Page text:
It seemed like a good idea at the time and it turned out ok in the end. However, in-between there was a moment or two of “uh oh” and “that was stupid”.
However, best to start telling it from the beginning.
We expected a two-day ride to Lake Nicaragua. We’ve followed some blogs that have been detailed in noting locations of hotels. Both Masaya (155km) and Granada (170km) looked like nice places to stay. A hotel was listed in Sebaco (45km) but nothing after that – so good chance of a 110km gap between known hotels.
Not to worry, our plan was to get to at least Puertas Viejas (77km) or Las Maderas (99km) and then ask around, sleeping in tents if necessary.
I was out first, taking advantage of the morning cool temperatures. Passed a cigar factory and store. Climbed to 1050m at 9.5km and after that mostly down.
Statue at next town.
Near bottom of the hill, hammocks were for sale.
After this the land leveled out. However, also got a nice strong cross wind picking up.
This bike path looked inviting but was rather bumpy.
Without too much trouble, made it to Sebaco where I waited for David.
The road turned here and we had a nice tailwind for several kilometers. Notice the flag blowing our way.
Unfortunately, this didn’t last and it turned into more of a cross wind after that. Obnoxious because it was strong enough that trucks would pass, temporarily block the wind or send an extra blast. It took some extra effort to hold the bike straight and keep from wobbling off the road or into traffic.
We tried two places for lunch: first was too expensive, second didn’t really have lunch foods. After that settled for a third which was also expensive but looked best of the lot. The food wasn’t very filling and took a while before it was served.
However, only 22km to Puertas Viejas and we set off again.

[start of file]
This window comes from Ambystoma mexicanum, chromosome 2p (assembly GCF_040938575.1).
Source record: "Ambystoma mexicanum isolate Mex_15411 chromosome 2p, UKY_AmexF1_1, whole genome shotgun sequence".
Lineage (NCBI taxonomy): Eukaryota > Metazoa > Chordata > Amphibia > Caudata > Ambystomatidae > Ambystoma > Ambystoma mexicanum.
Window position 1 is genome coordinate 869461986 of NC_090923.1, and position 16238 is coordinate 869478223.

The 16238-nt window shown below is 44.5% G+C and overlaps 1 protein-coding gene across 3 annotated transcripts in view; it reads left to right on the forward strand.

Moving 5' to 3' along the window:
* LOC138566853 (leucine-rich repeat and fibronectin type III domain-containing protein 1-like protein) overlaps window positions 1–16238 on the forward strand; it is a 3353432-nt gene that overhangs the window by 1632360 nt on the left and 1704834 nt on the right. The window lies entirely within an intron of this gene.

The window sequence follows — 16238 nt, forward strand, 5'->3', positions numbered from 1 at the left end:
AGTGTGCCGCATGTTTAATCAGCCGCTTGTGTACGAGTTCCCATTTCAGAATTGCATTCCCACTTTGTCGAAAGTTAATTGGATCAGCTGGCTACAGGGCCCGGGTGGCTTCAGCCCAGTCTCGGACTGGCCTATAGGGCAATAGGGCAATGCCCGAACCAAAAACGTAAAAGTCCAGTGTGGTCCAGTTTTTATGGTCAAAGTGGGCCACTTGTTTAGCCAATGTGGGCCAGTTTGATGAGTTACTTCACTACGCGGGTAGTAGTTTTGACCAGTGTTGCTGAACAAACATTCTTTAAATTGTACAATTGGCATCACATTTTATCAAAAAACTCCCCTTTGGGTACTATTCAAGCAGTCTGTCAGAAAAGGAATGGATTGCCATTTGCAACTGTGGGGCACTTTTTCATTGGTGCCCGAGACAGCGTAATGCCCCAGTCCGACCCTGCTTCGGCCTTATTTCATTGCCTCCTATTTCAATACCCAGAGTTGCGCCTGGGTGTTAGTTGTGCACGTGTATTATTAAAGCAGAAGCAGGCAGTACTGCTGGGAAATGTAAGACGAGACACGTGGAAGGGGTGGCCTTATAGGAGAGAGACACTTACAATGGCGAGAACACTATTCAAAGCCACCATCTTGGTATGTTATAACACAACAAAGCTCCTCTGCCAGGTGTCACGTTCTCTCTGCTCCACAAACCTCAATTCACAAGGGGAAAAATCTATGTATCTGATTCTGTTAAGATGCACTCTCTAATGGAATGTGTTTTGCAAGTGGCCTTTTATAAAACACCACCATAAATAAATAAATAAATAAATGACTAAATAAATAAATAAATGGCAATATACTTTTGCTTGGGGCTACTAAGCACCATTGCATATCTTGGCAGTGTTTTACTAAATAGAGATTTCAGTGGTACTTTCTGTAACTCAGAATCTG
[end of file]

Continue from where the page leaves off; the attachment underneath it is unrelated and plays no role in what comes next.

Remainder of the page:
Buses are getting more colorful.
Without too much trouble, we made it to Puertas Viejas. Nice comedor here and we were able to have a proper late lunch. Here we also asked about accommodations.
Nothing in Puertas Viejas. A local truck driver also told us there was also nothing in Las Maderas, though he knew a hotel 8km further (total of 30km from where we were).
An idea entered our minds…what if got a lift in that empty truck? Seemed like a good idea at the time and the truck driver was friendly and willing.
We waited until the driver and other passengers finished their meal.
However, before we knew it, there was a big rush to get the bikes loaded. Panniers off! Bikes up on the truck! Settle the bills! Oops, not enough change, so needed to pay that.
Very shortly later, this is the view we had from back of the truck.
We had gone just a few kilometers when I looked at the bags. Wait! Where was my camelbak? I normally have it on my back, but it wasn’t in the truck. Most likely it was still next to the table. In the rush to get ready, I had done all the other tasks but accidentally left it by the table.
We decided we’d continue our ride to the hotel, and then find a way to get back to the comedor again – hopefully it would still be there.
Truck stopped at San Benito. Actually 35km away not 30km. Now the problem was how to go back and retrieve the camelbak? David helped explain the situation and truck driver was involved in problem solving too. The driver called friends who might know numbers of women who worked at the comedor. Suddenly he spotted another friend filling gas.
Would they be willing to drive back, retrieve the camelbak? A plan was hatched and a price negotiated. David and the truck driver went with the friend, while I stayed back with the watching the bikes.
Long story short, 75 minutes later, they returned with camelbak safe and sound. Hooray! And a big relief. It was now almost dark. The hotel the driver knew, was actually closed but locals directed us to a place 2km away. It was getting dark so we went very slowly along the shoulder, watching the mirrors. Long day and glad everything turned out ok in the end. Next time try not to get so rushed.
A shorter second day riding to Granada.
A big question for today was, “what would the wind do?” Nicaragua has winds known as the Papagayo Jet, which can be strong. Next few days were forecast at 30km to 50km from NNE. Mostly a cross wind, but a lot more obnoxious if also a head wind. Fortunately, enough vegetation today that we noticed wind, but not as strong as could have been (or as strong as winds in Mexico).
Above were buses at Tipitapa. We turned off the main road here. Stopped at supermarket (Pali) for some food before riding smaller roads.
These guys working along the way.
At Masaya, road junction between Managua and Granada.
Lunch in Masaya.
Nice road from there into Granada.
Sandinista monument in Granada.
Many old architectural buildings here in Granada. Also many small hotels and a lot of foreign tourists. Found a spot downtown and now have a chance to explore the city.